Wild Cattle - Is it in their eyes?

Temperamental cattle are both dangerous and frustrating to handle. Animals who constantly try to leap over gates or charge towards openings are a danger to themselves, other animals and to their handlers. Injuries caused by this type of behavior affect the price of a carcass due to increased trimming of bruised areas. Temperamental cattle also have decreased gains in the feedlot as well as poorer meat quality. All of these factors contribute to lower profits for the producer.

Evaluating Docility

Accuracy of measurements is a key aspect for genetic progress. Currently, there are many temperament measurements and evaluations that can be performed. These range from temperament scoring to flight speeds to physiologic responses. Each has its own pros and cons, including varying levels of accuracy.

Phto of a black cow with white face

Figure 1: Bovine Showing a Large Amount of Eye White

Temperament scoring can be completed while animals are restrained in a chute or during routine handling. A score between 1 and 5 is assigned to each animal, with 1 being calm or docile and 5 being agitated or aggressive. This method is easy and inexpensive to do, but relies on the consistency of the observer. Strict definitions of each score should be determined before evaluations occur and the same person should complete all observations in order to maintain precision. If these conditions are met, temperament scoring can be an effective method of evaluation.

Photo of blonde cow

Figure 2: Bovine Showing a Small Amount of Eye White

Flight speeds can also be calculated easily and may be a good predictor of temperament. The most common method is to record the time it takes an animal to exit a squeeze chute. This method can work well as long as there are not any changes in the surroundings, such as extra animals around the exit pen or sudden noises which may cause some animals to react uncharacteristically.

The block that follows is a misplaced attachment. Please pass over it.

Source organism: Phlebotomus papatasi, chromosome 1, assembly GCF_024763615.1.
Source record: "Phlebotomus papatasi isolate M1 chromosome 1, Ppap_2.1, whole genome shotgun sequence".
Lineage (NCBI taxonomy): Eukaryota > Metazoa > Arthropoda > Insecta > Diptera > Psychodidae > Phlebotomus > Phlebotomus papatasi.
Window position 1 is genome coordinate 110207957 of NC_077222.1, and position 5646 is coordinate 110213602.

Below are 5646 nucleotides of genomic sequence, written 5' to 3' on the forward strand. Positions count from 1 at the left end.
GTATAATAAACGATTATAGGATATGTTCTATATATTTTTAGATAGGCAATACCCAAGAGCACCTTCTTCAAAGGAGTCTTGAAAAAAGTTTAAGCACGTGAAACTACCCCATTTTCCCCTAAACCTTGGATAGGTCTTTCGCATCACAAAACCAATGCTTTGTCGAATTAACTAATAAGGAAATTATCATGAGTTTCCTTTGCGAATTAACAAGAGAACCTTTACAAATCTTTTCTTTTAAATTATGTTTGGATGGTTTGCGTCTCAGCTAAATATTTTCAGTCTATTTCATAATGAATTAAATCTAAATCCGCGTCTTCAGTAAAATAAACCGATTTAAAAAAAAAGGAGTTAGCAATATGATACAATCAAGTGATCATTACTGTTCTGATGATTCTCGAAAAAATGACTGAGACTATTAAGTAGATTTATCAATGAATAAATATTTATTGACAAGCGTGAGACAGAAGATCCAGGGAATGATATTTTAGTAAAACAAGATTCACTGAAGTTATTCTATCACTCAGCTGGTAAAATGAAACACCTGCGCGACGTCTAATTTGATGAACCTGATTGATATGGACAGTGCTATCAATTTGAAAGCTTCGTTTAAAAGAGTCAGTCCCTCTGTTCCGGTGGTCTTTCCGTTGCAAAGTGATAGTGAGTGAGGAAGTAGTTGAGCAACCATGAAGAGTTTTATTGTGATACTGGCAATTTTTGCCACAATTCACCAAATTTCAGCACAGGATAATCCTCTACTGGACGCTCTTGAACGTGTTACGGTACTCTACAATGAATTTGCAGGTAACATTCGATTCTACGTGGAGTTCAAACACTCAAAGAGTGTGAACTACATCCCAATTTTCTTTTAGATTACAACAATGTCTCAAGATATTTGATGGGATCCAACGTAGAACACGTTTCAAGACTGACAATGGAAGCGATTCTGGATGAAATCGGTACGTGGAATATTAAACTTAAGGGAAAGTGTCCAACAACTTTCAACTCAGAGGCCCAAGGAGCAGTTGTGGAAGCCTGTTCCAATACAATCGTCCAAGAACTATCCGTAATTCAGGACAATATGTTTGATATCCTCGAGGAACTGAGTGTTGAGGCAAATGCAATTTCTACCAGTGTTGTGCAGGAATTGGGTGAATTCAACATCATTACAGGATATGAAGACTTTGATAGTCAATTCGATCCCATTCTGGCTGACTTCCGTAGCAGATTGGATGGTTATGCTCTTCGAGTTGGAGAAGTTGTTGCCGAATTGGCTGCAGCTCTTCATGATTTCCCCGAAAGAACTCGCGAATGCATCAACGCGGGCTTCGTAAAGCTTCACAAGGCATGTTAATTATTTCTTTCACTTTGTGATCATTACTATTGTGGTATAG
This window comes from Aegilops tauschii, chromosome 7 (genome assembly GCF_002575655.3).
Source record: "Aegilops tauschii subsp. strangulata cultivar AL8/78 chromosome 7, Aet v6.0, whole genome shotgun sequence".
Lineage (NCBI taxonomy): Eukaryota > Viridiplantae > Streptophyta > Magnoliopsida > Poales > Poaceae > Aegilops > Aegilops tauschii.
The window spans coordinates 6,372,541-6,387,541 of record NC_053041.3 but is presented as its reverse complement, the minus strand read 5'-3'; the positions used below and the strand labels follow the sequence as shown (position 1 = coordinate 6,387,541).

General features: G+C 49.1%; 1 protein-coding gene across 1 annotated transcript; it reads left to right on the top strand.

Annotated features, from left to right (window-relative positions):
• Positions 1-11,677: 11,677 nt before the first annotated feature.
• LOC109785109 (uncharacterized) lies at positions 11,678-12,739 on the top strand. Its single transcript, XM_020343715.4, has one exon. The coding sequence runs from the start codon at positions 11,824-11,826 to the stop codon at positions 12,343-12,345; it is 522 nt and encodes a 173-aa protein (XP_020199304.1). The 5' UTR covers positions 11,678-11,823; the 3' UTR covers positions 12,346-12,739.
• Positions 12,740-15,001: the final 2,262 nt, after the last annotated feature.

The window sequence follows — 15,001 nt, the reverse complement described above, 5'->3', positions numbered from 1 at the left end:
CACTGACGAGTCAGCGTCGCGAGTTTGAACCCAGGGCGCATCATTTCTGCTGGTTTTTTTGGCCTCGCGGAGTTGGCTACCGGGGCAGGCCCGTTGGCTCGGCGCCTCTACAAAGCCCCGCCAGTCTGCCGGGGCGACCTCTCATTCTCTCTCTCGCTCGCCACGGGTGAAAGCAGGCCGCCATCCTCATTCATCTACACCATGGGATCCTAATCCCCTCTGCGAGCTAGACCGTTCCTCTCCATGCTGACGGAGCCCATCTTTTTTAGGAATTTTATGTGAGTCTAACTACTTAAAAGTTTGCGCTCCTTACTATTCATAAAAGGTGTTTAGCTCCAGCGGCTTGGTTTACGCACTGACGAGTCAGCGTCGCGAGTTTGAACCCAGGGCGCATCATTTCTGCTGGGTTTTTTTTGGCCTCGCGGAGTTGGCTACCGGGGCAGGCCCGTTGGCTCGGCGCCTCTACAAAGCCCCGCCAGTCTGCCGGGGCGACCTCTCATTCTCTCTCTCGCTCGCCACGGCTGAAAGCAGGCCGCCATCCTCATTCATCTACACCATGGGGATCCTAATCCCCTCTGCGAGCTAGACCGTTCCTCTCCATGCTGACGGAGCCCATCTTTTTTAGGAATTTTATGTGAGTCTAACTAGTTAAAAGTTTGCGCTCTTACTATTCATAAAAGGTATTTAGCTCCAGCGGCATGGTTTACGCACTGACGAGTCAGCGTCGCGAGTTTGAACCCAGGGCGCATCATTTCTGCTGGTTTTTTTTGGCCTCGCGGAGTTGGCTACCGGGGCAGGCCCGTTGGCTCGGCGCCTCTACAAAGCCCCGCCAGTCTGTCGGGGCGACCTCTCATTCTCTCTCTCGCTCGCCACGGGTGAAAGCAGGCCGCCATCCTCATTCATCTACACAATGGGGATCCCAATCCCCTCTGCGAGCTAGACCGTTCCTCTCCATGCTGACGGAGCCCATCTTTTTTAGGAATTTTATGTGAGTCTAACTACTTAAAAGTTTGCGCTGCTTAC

The third method, based on physiologic responses, often includes measuring changes in blood levels of cortisol, which is similar to adrenaline. Resting animals with higher levels of blood cortisol often have prolonged stress responses and more anxiety. However, measurement of this hormone can result in highly inaccurate evaluations of temperament because it is difficult to collect blood samples without causing stress to the animal. As well, this procedure is expensive. Additionally, cortisol levels can be increased for many other reasons, such as digestive processes, estrus cycles and circadian (daily) rhythms.

Current Selection Programs for Docility

Limousin breeders have made the greatest strides in improving temperament within their breed. They were the first to develop a temperament scoring system that could be used to rank animals with Expected Progeny Differences (EPDs) for docility. When the value of an EPD is high, there is a greater chance that the bull will pass on its docile traits. In 2005 the average EPD for docility in Limousin bulls was +12. These EPD values have improved significantly in the last 20 years. In 1990 it was estimated that the average EPD for Limousin bulls was only +1!